The 71-year-old staff physician has worked at the San Pedro River valley town's small hospital since 1961. It was called the Magma Copper Company Hospital until 1987, when TMC HealthCare bought it and rechristened it the San Manuel Healthcare Center.
Then Magma sold its copper mine to an Australian company in 1996, and that company has now shut the mine down, throwing 2,200 people out of work immediately -- and jeopardizing the future of the hospital where Robert Brower has worked for 38 years.
If the hospital does shut down, it would seem like an ideal opportunity for Brower to finally retire. He says the best thing about getting old is he gets to ski and fish for free. Retirement would give him time to do both.
He wants no part of it.
"I'm the last of the Mohicans," he says. "I could retire if I wanted to, but I like seeing patients. When I first got here, I asked the chief surgeon at the time how long the mine will be there. He said, 'Longer than you'll be alive.' I guess he was wrong."
Even if the mine were to reopen, Brower still might outlive it. He's Jack Palance with a stethoscope and smock. Before coming to San Manuel, Brower did his internship with the Army in Korea. He slept with a .45 strapped to his side.
But when he talks about what is happening to his town, it wears on him. He almost looks his age.
"It's been depressing to everyone in the community," says Brower. "These are my people. Miners are the backbone of America. They're good people. I've always enjoyed being with them. I grew up with them. My sons went to school with their sons and daughters.
"This will never be a ghost town. San Manuel is here to stay."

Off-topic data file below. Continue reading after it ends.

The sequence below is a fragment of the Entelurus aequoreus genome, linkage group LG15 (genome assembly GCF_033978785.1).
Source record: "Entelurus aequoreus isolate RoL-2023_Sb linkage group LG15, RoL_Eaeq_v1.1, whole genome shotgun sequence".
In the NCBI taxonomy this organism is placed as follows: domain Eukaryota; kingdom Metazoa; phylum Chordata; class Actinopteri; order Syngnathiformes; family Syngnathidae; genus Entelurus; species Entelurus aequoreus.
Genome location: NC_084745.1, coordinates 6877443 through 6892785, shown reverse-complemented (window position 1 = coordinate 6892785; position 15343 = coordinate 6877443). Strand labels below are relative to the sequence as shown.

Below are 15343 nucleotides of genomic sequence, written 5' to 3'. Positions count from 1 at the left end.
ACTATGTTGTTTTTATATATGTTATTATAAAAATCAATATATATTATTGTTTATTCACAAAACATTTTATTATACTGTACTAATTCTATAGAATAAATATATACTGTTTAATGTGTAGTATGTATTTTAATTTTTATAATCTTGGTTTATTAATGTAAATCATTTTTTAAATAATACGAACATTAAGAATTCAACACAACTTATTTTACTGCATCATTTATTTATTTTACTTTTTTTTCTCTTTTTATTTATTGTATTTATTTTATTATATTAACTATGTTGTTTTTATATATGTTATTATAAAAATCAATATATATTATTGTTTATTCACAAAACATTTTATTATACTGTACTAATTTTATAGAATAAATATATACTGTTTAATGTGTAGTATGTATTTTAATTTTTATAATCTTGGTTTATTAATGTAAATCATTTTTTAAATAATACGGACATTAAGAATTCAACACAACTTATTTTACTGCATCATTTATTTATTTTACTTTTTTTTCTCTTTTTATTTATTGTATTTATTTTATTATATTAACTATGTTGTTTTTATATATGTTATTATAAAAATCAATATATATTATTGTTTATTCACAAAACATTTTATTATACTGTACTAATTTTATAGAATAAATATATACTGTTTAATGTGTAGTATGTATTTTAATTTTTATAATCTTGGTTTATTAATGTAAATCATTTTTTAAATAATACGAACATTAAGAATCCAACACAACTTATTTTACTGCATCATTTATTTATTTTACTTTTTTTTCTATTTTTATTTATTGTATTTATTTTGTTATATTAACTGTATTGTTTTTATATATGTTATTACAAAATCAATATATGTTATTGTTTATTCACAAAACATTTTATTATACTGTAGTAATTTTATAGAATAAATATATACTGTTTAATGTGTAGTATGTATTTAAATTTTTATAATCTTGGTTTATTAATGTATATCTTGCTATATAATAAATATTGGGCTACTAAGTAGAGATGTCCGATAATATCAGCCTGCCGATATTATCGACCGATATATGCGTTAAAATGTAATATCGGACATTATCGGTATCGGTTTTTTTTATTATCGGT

The small, unincorporated mining town of San Manuel used to be known for producing copper. No more. Faced with an extended global depression in copper prices, Australia's Broken Hill Proprietary Limited shut its mine in San Manuel on June 24.
The only thing coming out of San Manuel since then has been a bumper crop of rumors:
BHP will reopen the mine when the price of copper goes back up.
Phelps Dodge Corporation will buy BHP's San Manuel properties, consisting of the mine, smelter, refinery and rod plant.
PD already owns the mine and is keeping the purchase quiet. Once the miners and their families get hungry and desperate, PD will swoop in and play savior. For reduced wages, of course.
The union will buy the mine and run it.
There's bitter dissension in the union. When PD comes in, a broken union will buckle under the demands of the new owners.
The hospital will shut down. The nearest health-care facility will be almost an hour away in Tucson.
Riot police are mobilizing.
Everyone will board up the windows and abandon San Manuel.
All complete speculation. The people who know what will happen to the copper operation aren't talking. So the laid-off workers and the residents of San Manuel feast on rumor. They stand by for a decision that affects the fate of their town.
They take some solace in the knowledge that in July -- even after the layoffs -- BHP finished a $54 million upgrade of the San Manuel smelter. The flash furnace was rebuilt. Conveyor belts were improved. New and better air pollution control systems were installed. The smelter is the jewel of San Manuel's copper facilities. It's too nice to sit idle.
Unless BHP's asking price is exorbitant, it will be bought.
Only this much is certain: Friday, August 27, is D-Day. That's when BHP's 60-day severance package runs out. Workers who kept their families fed by toiling in the mine will humbly wait for unemployment checks from the government. Embarrassed faces will exchange food stamps for groceries at the check-out line.
The loud gulping coming from the northeast slope of the Santa Catalina Mountains is the sound of a town swallowing its pride.
The headquarters of the United Steelworkers of America, Local 937, is located a few miles from San Manuel in the town of Oracle.
At the union office, Richard Muñoz is on a rant. He'd worked at the San Manuel mine for almost 29 years before the layoff. He was three years from collecting his pension.
Manuel Medina, chair of the Mine Grievance Committee, patiently listens to Muñoz. Medina knows that Muñoz's anger isn't directed at him.